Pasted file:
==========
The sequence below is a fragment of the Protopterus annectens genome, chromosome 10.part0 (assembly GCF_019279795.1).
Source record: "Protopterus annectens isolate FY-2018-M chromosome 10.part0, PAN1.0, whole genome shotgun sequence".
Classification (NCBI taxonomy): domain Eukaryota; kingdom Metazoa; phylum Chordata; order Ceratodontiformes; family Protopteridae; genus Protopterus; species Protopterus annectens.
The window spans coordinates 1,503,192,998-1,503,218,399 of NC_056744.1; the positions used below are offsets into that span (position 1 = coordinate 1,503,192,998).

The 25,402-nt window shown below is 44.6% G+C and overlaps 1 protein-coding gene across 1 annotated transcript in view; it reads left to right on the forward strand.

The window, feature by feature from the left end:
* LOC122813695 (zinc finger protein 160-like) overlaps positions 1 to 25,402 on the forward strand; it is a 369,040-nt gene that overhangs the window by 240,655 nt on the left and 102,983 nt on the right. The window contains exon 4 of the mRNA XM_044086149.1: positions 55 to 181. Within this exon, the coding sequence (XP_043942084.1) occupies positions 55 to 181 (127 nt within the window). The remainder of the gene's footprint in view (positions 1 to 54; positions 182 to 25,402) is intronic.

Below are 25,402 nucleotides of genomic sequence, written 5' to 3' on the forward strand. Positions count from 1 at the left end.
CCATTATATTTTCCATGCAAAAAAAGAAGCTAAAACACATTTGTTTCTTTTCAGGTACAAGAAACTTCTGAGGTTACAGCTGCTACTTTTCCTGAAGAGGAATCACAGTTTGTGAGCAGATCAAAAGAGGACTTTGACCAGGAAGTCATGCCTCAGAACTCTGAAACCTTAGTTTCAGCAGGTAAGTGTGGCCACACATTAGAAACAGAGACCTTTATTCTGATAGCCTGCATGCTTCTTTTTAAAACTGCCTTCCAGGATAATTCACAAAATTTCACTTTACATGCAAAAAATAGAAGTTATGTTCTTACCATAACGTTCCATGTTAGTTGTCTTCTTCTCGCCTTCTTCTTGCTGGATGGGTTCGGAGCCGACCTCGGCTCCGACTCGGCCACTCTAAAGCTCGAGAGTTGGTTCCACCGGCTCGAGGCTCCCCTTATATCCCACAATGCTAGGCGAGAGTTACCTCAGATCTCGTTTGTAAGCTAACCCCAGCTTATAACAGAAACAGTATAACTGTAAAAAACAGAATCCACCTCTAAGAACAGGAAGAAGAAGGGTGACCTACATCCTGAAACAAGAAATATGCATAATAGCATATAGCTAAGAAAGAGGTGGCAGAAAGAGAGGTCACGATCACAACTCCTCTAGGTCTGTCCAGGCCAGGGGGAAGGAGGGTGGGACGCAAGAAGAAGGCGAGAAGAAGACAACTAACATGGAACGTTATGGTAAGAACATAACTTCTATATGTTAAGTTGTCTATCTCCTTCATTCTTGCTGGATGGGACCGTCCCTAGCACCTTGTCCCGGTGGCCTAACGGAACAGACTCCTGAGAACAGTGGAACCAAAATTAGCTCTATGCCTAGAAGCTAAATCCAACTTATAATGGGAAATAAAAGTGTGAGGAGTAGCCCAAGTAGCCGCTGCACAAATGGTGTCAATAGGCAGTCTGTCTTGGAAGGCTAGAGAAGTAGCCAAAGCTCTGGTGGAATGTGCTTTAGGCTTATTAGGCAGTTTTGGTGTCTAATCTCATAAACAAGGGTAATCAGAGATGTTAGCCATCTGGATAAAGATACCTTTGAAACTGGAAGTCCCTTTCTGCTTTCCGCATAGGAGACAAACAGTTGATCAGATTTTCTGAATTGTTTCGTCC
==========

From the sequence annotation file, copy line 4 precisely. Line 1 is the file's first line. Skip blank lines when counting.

The window spans coordinates 1,503,192,998-1,503,218,399 of NC_056744.1; the positions used below are offsets into that span (position 1 = coordinate 1,503,192,998).